A Horse for Kate - When Kate’s family moves, she leaves behind her friends and the riding lessons she loves, but when she meets Tori and they find a mysterious thoroughbred, her new life might just mean her biggest dream comes true. Simultaneous eBook.
Before I Leave - How do you say goodbye to your best friend? When a little hedgehog’s family tells her they’re moving far away, she and her anteater best friend decide to play one last time, like nothing is changing. And though it’s hard, they discover that while some things have to change, the most important things find a way of working out.
Bird, Balloon, Bear - A fresh and heartwarming new story from Il Sung Na about finding the courage to make a friend. Bird is new to the forest, and he’s looking for a friend. Bear could use a friend, too. But Bird is too shy to introduce himself. Just as he musters the courage to say hello . . . it’s too late! Bear has already found a friend: a bright, shiny red balloon. Has Bird missed his chance? From the acclaimed Il Sung Na comes a charming and beautifully illustrated story about courage, kindness, and friendship.
Bruce's Big Move (Mother Bruce Series) - After the events of Hotel Bruce, our favorite curmudgeonly bear shares his home with not only his four geese, but three rowdy mice besides! Fed up with their shenanigans, Bruce sets off to find a rodent-free household. But as usual, nothing goes quite according to plan. . . A hilarious sequel for fans of the previous Bruce books, as well as a standalone discovery for new readers, Bruce’s next reluctant adventure is sure to keep kids giggling.
Want to see books about animals?
Lula and the Sea Monster - A moving story of nurturing friendship and standing up for others. Lula loves living by the beach. But soon, her family must leave their home to make way for a new highway. Counting down the days to her move, Lula walks along the beach to find keepsakes and discovers something much more valuable than a souvenir. Lula makes friends with a small sea monster that she names Bean. Each day Lula returns to the beach to feed him. And each day Bean grows bigger and bigger. But what will happen to Lula’s new friend once she moves away?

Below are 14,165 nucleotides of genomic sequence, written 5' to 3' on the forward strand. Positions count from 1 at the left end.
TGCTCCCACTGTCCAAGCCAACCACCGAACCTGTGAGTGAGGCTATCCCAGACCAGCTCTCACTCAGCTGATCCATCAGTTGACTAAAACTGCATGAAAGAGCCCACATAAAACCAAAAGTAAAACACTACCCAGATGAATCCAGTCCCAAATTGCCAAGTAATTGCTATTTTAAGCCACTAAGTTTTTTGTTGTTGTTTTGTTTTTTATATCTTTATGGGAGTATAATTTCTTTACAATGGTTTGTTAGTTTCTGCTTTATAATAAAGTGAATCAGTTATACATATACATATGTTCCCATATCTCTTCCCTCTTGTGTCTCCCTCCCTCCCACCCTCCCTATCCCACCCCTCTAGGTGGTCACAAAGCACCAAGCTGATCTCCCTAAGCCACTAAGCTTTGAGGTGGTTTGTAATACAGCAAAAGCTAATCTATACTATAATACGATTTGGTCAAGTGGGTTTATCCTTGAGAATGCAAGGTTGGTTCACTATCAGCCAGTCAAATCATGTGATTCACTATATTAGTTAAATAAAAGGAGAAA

How I Learned to Fall Out of Trees - Roger and Adelia are the very best of friends. They’ve spent many springtimes collecting birds’ nests, autumns jumping into piles of colorful leaves, and winters building snowmen. When the time comes for Adelia to move away, the two friends must say good-bye. But Adelia has one parting gift for Roger: She will teach him, once and for all, how to climb a tree. Lyrical and colorful, the narrative flips between Adelia’s instructions (“hold on tight,” “move up when you’re ready”) and her packing list (things they loved to play with, things they were supposed to throw away). By the time the moving van pulls up, Roger is ready to start his climb. But now, he’s afraid of “letting go.” In a sweet reveal, we learn that Adelia has left behind a soft landing, making sure that—for Roger—falling is the easiest part.
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Mr. Mergler, Beethoven, and Me - Not long after arriving in North America from China, a young girl and her father bump into a kind old man at their local park. They have no idea that he has been teaching young people music for over fifty years. Mr. Mergler can hear music in a way that most of us can’t, and he knows this little girl has a talent that, with encouragement, will grow into something magical. He gives her a gift that will tie them together forever
Wagons Ho! - Two girls move from Missouri to Oregon—one in 1846 and one in 2011. One trip takes five months and the other five days. One trip is in a covered wagon, the other in a car. But both girls will miss their old homes and worry about the long trip. Both girls stop at well-known landmarks and travel the Rocky Mountains. And as each girl reaches her new home, she finds her new room and her new friends. Wagons Ho! is a unique look at both history and the concerns all kids have when moving to a new home.